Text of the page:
Maryann Bucknum Brinley

167 Cooper Avenue
Upper Montclair, NJ 07043-1810

973-202-5909 (cell)

Extraordinary at Ordinary

Searching for extraordinary science and understanding in the everyday ordinary of life

What's in a Hug?

Maryann Bucknum Brinley - Friday, August 15, 2014

When Evangeline, 9 months, Charlotte, 2, or Finn, 3, wake up, they often need to hug for a few minutes before they are able to rejoin the world of play. Within these magical moments of grandmothering, there is pretty powerful brain activity going on.

Maggie and Evangeline, who loves and craves her mommy's hugs.

In “The Neuroscience of Atttachment,” by Linda Graham, MFT, “Relating to one another, one on one, couples, families, or in larger social groups, is the most complex thing human beings do, more complex than writing a symphony, or running a government or solving global warming, and the need to relate, to be emotionally and socially intelligent, has driven the evolution of the human brain to be the most complex of anything in all of existence.” Graham goes on to describe the brain as 100 trillion cells in 3 pounds of firm tofu “of which 100 billion neurons are gray matter that are on the working clipboard of the brain.”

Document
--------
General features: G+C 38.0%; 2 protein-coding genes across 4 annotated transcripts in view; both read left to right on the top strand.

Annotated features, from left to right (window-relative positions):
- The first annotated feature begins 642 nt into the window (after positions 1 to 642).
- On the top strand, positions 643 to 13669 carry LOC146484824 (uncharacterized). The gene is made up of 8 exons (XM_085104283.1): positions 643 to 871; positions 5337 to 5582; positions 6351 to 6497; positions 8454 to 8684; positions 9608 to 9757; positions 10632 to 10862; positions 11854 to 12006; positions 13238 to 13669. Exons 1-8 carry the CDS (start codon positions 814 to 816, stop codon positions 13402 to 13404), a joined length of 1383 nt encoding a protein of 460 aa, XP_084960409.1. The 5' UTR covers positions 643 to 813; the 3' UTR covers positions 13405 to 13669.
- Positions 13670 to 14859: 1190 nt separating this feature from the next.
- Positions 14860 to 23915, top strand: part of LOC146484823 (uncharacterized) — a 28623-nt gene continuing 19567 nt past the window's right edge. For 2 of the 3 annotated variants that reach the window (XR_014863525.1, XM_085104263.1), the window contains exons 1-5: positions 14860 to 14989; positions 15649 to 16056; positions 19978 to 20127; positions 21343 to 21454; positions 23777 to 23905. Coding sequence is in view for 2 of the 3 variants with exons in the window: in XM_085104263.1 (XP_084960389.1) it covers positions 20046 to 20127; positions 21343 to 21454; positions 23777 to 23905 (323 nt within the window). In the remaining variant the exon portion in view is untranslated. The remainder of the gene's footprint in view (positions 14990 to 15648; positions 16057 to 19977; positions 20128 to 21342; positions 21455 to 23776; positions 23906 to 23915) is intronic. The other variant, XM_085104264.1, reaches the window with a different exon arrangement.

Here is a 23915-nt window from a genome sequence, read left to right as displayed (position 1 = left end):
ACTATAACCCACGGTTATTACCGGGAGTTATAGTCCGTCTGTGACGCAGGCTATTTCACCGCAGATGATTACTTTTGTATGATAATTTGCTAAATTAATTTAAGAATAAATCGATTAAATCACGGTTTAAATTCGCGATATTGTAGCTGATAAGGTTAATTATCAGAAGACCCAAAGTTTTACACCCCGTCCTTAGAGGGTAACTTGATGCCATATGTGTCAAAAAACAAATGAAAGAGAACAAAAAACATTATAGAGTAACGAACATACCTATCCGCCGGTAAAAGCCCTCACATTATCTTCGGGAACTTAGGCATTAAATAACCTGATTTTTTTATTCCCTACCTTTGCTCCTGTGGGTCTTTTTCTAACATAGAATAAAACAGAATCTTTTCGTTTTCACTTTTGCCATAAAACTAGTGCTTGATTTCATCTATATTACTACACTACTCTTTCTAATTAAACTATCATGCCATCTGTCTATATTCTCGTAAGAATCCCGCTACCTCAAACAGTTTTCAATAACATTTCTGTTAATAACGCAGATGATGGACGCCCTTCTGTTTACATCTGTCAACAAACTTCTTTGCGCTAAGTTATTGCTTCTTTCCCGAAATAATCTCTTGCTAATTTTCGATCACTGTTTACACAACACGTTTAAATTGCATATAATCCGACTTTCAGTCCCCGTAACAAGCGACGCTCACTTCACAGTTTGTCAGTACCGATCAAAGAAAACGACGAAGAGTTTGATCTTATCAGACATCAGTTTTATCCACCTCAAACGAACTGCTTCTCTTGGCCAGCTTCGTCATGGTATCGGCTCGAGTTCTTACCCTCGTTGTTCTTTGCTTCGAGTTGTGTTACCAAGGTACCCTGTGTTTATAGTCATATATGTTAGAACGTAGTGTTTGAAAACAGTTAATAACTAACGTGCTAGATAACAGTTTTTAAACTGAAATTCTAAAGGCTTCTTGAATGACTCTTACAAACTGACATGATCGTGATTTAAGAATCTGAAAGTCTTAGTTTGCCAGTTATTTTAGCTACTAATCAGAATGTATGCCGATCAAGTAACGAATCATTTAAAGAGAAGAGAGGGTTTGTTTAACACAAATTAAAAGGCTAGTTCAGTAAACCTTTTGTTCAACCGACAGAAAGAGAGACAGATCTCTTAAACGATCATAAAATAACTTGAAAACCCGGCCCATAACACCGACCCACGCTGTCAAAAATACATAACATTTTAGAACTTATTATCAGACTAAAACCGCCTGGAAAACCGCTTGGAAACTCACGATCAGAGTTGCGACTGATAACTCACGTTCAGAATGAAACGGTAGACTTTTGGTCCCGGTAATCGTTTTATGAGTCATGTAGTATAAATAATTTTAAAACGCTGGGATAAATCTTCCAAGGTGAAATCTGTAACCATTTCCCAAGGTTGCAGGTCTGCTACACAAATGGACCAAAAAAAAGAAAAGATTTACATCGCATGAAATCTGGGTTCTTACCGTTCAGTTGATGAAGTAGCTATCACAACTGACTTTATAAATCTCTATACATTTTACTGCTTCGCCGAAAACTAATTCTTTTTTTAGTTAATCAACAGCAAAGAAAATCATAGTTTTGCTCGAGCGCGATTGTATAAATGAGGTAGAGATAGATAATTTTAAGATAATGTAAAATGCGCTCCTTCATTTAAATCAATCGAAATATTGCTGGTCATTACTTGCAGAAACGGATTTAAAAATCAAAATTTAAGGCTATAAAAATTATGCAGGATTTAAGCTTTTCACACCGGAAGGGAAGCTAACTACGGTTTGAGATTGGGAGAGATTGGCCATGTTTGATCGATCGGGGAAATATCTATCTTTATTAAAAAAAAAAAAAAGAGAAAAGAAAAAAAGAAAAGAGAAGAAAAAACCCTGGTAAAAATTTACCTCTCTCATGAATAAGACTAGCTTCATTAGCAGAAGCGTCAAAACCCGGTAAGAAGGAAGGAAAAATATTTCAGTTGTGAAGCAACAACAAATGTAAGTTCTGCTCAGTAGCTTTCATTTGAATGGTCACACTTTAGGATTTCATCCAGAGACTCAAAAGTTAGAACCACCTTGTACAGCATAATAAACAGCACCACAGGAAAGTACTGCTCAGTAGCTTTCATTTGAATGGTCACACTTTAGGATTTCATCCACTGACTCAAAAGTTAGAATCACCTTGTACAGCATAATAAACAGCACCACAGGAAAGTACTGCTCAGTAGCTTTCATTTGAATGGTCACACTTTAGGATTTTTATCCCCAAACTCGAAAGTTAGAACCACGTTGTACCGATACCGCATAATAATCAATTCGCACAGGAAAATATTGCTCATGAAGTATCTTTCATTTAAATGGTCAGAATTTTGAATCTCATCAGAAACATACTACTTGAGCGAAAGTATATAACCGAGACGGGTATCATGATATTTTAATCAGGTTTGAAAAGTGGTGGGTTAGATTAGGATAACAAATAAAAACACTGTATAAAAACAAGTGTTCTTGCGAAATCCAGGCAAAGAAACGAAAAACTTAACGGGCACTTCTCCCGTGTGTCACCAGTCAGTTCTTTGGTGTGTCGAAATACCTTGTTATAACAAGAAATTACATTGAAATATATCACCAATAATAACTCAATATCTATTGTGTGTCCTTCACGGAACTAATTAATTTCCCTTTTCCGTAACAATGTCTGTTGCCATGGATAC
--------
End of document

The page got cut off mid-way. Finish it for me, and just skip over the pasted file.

Hugging, as it turns out, releases the bonding hormone oxytocin, spurring our pre-frontal cortex to grow. This, she explains is why “hugs make us feel safe and bonded to the person helping to release the oxytocin in our brains." Even looking at photos of our loved ones or thinking about people who give us unconditional love can do this same trick and calm down fear and anxiety. Graham's paper was first presented as a clinical conversation to professionals at the Community Institute for Psychotherapy in 2008 but it is still online at her site, Resources for Recovering Resiliency. I loved the quote from Alan Schore who says, "The security of the attachment bond is the primary defense against psychopathology." Think of those neurons in little growing brains. They are constantly firing. And if they don't fire, if they are not stimulated by hugs, for example, they die off, by the millions, Graham says. "If neurons are not connected to other neurons, they are pruned, just as human beings shrivel and die when isolated and disconnected." Un-hugged early in life, people don't know how or why to do it as adults.

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